Voice/Vision Holocaust Survivor Oral History Archive

Sidy Weiss - January 7, 1987

Telling Story II

...to this, you were fourteen-years-old when they took you away.


So you were one of the youngest people to go to Auschwitz. Did you know that? You're one of the youngest to survive Auschwitz. And that--what, do you remember what year that was?

Oh, it was the drunk drivers. I don't even drive.

Um, but still, like, um, it's good to give to something like that. Do you remember what year they took you away? Was it 1941, '42?

Oh, they want to take drunk drivers off from the road. I don't even drive.

Um, it wasn't--you were with your family. Had anybody ever been taken away before from your town?

Oh this is--what, what was her name?

Tell me how you weren't, how you weren't honest.

How I am not honest? I am not honest in that respect that--how you call it? What I said to the lady.

The lady, at work you mean?

This lady.

Oh, this lady.


But she's not Jewish. You said you weren't honest to your Jewish friends.

That's what I say, I am not honest to the Jewish friends and I am not honest with the other friends, it doesn't matter that who they are.

How did you lie to them?

I am not--I didn't do things honestly, that's all.

Tell me--give me an example.

That uh, how you call that...

Alright. Just tell me one thing that uh, do you mean you weren't honest in telling them the stories about what happened to you during the war or after the war?

I am not honest with my people ???, I am not honest with the people uh, here and I am not honest with the--with my own people.

Well, how?

First of all I'm not driving.

Never mind that lady. I don't--I, I can't deal with...

It's very important, this lady.

Why is it important?

Because uh, how you call that, because it's all for everything.

That lady calls everybody who drives and doesn't drive and she asks them to help keep drunk drivers off the road.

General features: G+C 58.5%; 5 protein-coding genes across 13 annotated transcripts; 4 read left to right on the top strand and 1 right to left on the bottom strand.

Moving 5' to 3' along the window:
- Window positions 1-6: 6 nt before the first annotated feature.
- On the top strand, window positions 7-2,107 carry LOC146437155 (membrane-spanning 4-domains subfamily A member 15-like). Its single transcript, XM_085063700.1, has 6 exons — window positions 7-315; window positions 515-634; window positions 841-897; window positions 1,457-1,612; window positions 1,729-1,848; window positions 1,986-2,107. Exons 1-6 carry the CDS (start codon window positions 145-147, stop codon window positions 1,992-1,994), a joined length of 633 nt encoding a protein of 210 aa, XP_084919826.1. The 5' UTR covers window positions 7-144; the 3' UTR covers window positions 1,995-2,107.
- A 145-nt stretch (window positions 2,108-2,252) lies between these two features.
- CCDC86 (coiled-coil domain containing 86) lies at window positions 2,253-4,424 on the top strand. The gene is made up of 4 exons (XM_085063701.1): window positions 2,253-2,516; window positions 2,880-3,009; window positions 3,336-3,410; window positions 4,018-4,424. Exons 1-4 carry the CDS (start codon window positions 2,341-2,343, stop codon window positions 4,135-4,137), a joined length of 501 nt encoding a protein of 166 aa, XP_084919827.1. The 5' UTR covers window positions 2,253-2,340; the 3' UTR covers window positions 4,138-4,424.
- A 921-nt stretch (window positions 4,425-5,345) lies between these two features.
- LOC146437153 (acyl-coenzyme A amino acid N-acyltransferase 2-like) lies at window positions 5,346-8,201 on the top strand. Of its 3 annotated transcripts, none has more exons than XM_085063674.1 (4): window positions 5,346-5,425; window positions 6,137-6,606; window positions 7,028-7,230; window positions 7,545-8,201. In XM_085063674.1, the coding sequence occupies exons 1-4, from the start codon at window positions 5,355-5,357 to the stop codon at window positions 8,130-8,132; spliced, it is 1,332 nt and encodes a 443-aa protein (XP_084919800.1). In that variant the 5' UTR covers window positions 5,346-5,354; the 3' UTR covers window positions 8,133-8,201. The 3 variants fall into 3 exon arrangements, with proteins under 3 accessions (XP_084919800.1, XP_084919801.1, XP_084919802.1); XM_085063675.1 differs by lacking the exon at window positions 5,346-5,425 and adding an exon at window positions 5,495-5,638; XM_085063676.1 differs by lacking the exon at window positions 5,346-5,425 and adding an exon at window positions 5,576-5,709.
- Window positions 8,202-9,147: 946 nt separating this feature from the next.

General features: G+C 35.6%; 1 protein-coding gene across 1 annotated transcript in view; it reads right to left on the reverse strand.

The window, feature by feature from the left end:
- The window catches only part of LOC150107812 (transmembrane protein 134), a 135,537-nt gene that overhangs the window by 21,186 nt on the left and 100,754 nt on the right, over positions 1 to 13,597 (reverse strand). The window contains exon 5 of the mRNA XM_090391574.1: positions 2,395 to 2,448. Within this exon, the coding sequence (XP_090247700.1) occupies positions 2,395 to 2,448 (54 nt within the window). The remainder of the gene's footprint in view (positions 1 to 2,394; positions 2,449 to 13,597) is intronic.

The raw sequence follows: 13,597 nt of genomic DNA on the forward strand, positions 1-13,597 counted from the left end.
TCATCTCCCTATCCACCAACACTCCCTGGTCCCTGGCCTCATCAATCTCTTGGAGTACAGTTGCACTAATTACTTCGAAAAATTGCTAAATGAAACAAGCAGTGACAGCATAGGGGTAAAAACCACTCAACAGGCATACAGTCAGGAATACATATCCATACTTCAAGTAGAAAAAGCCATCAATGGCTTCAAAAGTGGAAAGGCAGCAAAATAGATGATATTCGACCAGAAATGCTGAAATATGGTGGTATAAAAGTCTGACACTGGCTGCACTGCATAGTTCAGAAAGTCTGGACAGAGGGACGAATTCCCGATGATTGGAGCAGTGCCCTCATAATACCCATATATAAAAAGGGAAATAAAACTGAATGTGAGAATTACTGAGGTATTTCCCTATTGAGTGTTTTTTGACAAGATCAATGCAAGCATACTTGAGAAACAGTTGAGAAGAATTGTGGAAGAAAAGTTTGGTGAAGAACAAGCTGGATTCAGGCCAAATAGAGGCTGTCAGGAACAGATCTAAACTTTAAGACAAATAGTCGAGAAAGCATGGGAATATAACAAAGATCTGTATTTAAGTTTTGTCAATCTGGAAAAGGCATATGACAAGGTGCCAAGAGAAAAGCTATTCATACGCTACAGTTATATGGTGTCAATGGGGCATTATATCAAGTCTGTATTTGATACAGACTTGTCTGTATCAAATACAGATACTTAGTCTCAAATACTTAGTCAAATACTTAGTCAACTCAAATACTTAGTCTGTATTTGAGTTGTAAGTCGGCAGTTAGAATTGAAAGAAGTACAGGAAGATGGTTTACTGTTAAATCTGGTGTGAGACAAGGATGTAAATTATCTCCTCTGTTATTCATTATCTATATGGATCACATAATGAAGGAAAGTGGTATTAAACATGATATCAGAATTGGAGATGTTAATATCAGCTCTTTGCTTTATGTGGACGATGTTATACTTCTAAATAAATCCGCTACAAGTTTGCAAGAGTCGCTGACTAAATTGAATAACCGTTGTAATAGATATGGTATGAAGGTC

Well, I am not a, a drug addict or anything like that. She didn't ask that.

No. And you don't drink either, and, and you're not a drunk, but she calls everybody.

But what I want to say that I...

But she calls everybody...

Okay, so what I am, what I am not honest I am going to tell you. I don't care if it will come to the, the truth, I feel guilty. I feel that-- how you call that? Guilty that I am not honest with my, my, my people and I am not honest with uh, how you call it? The people...

Do you feel guilty about things that happened during the war?

No. Together, together, I, I have some reaction from what uh, what I went through here in the United States and I have reaction--how you call that? What uh, is happening over here now. But I, I wasn't honest to my people, and not over here either. So can I tell you about all that?


Okay, so this is where I wasn't honest and--how you call that? I, I uh, work and uh, how--the job that I was doing they were, they were uh, how you call it? Done the proper way? And now--how you call it? This couple days I didn't, I mean, what I was doing I did before that, now this couple days, and it was like a treatment for me.

You mean with a doctor?


??? Who is your doctor?

The doctor's name now, I don't know. I go to the Oak...Oakland uh, Family Services.

Oh I see.

And uh, I wasn't honest and that's all. I am not honest. I tell you everything that you want to know.

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